Biophysical Reviews

, Volume 10, Issue 2, pp 517–525 | Cite as

Formation and properties of amyloid fibrils of prion protein

  • Kei-ichi Yamaguchi
  • Kazuo Kuwata


Amyloid fibrils formed from prion protein (PrP) are associated with prion diseases. In this review we discuss a number of extrinsic and intrinsic experimental factors related to the formation of PrP amyloid fibrils in vitro. We first examined the effects of ultrasonic power on the induction of amyloid fibrillation from PrP. The most important conclusion drawn from the results is that an applied ultrasonic power of approximately 2 W enhanced the nucleation of amyloid fibrils efficiently but that more powerful ultrasonication led to retardation of growth. We also reviewed evidence on the amyloidogenic regions of PrP based on peptide screening throughout the polypeptide sequence. These results showed that helix 2 (H2) peptides of PrP were capable of both the fibrillation and propagation of straight, long fibrils. Moreover, the conformation of preformed H2 fibrils changed reversibly depending on the pH of the solution, implying that interactions between side-chains modulated the conformation of amyloid fibrils. The evidence discussed in this review relates specifically to PrP but may be relevant to other amyloidogenic proteins.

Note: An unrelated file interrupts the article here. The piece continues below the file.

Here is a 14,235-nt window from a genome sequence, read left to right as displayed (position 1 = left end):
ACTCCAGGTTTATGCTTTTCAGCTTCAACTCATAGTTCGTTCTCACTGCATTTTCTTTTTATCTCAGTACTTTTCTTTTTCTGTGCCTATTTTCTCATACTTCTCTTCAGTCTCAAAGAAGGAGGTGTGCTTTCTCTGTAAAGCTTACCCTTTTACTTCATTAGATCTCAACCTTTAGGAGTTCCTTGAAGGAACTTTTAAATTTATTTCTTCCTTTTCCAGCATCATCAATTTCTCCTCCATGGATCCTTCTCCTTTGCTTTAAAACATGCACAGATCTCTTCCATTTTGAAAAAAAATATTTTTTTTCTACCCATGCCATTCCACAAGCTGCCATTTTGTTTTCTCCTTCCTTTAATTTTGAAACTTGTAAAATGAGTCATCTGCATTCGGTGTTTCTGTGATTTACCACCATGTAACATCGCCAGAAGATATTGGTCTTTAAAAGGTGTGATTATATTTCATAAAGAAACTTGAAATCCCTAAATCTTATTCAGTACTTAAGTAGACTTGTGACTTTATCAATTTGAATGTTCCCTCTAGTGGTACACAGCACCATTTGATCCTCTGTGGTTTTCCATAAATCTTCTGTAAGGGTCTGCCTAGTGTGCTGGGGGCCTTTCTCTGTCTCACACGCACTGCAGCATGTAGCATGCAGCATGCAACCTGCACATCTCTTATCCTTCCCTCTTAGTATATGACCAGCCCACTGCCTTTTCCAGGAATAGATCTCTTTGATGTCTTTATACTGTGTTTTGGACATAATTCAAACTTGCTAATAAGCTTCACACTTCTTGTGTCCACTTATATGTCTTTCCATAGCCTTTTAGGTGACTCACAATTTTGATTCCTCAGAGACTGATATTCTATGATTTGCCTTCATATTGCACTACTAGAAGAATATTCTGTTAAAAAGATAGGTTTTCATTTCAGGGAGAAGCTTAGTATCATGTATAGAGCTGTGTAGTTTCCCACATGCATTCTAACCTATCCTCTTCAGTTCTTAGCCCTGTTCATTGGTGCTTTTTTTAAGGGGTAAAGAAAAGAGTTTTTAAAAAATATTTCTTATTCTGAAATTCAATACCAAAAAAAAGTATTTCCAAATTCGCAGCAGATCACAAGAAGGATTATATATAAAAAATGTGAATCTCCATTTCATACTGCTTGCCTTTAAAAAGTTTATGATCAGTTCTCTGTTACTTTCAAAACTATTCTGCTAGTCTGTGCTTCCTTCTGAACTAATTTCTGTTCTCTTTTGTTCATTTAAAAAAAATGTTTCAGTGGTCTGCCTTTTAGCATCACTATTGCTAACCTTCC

Amyloid fibrils Prion diseases Ultrasonication Amyloidogenic region Conformational change of amyloid fibrils 



We thank Miki Horii and Sachie Hori for providing technical help. K.K. was supported in part by the grant for XFEL key technology and the X-ray Free Electron Lase Priority Strategy Program, Grant-in-Aid for Scientific Research from the Ministry of Education, Culture, Sports, Science and Technology of Japan, and grants from the Ministry of Health, Labor and Welfare. The study was also supported by a grant from the Practical Research Project for Rare/Intractable Disease of the Japan Agency for Medical Research Development (AMED).

Compliance with ethical standards

Conflict of interest

Kei-ichi Yamaguchi declares that he has no conflict of interest. Kazuo Kuwata declares that he has no conflict of interest.

Ethical approval

This article does not contain any studies with human participants or animals performed by any of the authors.


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© International Union for Pure and Applied Biophysics (IUPAB) and Springer-Verlag GmbH Germany, part of Springer Nature 2017

Authors and Affiliations

  1. 1.Institute for Protein ResearchOsaka UniversitySuitaJapan
  2. 2.United Graduate School of Drug Discovery and Medical Information SciencesGifu UniversityGifuJapan
  3. 3.Graduate School of MedicineGifu UniversityGifuJapan

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